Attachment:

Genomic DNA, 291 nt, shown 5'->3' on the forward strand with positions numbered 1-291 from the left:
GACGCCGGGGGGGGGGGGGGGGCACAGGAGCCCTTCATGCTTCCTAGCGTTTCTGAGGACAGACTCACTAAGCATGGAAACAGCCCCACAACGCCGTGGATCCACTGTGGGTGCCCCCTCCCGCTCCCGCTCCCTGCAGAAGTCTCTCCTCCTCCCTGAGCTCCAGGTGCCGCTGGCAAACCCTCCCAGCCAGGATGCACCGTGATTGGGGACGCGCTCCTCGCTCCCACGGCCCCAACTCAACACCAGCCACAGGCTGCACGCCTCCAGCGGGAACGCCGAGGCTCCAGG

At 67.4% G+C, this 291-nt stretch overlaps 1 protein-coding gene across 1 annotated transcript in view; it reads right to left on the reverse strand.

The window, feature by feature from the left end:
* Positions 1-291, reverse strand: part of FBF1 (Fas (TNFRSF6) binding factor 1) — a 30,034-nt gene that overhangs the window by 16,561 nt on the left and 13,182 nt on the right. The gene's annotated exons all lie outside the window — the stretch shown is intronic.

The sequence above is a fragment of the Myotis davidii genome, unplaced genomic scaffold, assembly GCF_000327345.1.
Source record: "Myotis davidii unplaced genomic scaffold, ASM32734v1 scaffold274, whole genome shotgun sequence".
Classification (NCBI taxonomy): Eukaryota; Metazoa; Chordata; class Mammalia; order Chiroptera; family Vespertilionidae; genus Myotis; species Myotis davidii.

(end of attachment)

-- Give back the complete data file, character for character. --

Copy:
Genomic DNA, 291 nt, shown 5'->3' on the forward strand with positions numbered 1-291 from the left:
GACGCCGGGGGGGGGGGGGGGGCACAGGAGCCCTTCATGCTTCCTAGCGTTTCTGAGGACAGACTCACTAAGCATGGAAACAGCCCCACAACGCCGTGGATCCACTGTGGGTGCCCCCTCCCGCTCCCGCTCCCTGCAGAAGTCTCTCCTCCTCCCTGAGCTCCAGGTGCCGCTGGCAAACCCTCCCAGCCAGGATGCACCGTGATTGGGGACGCGCTCCTCGCTCCCACGGCCCCAACTCAACACCAGCCACAGGCTGCACGCCTCCAGCGGGAACGCCGAGGCTCCAGG

At 67.4% G+C, this 291-nt stretch overlaps 1 protein-coding gene across 1 annotated transcript in view; it reads right to left on the reverse strand.

The window, feature by feature from the left end:
* Positions 1-291, reverse strand: part of FBF1 (Fas (TNFRSF6) binding factor 1) — a 30,034-nt gene that overhangs the window by 16,561 nt on the left and 13,182 nt on the right. The gene's annotated exons all lie outside the window — the stretch shown is intronic.

The sequence above is a fragment of the Myotis davidii genome, unplaced genomic scaffold, assembly GCF_000327345.1.
Source record: "Myotis davidii unplaced genomic scaffold, ASM32734v1 scaffold274, whole genome shotgun sequence".
Classification (NCBI taxonomy): Eukaryota; Metazoa; Chordata; class Mammalia; order Chiroptera; family Vespertilionidae; genus Myotis; species Myotis davidii.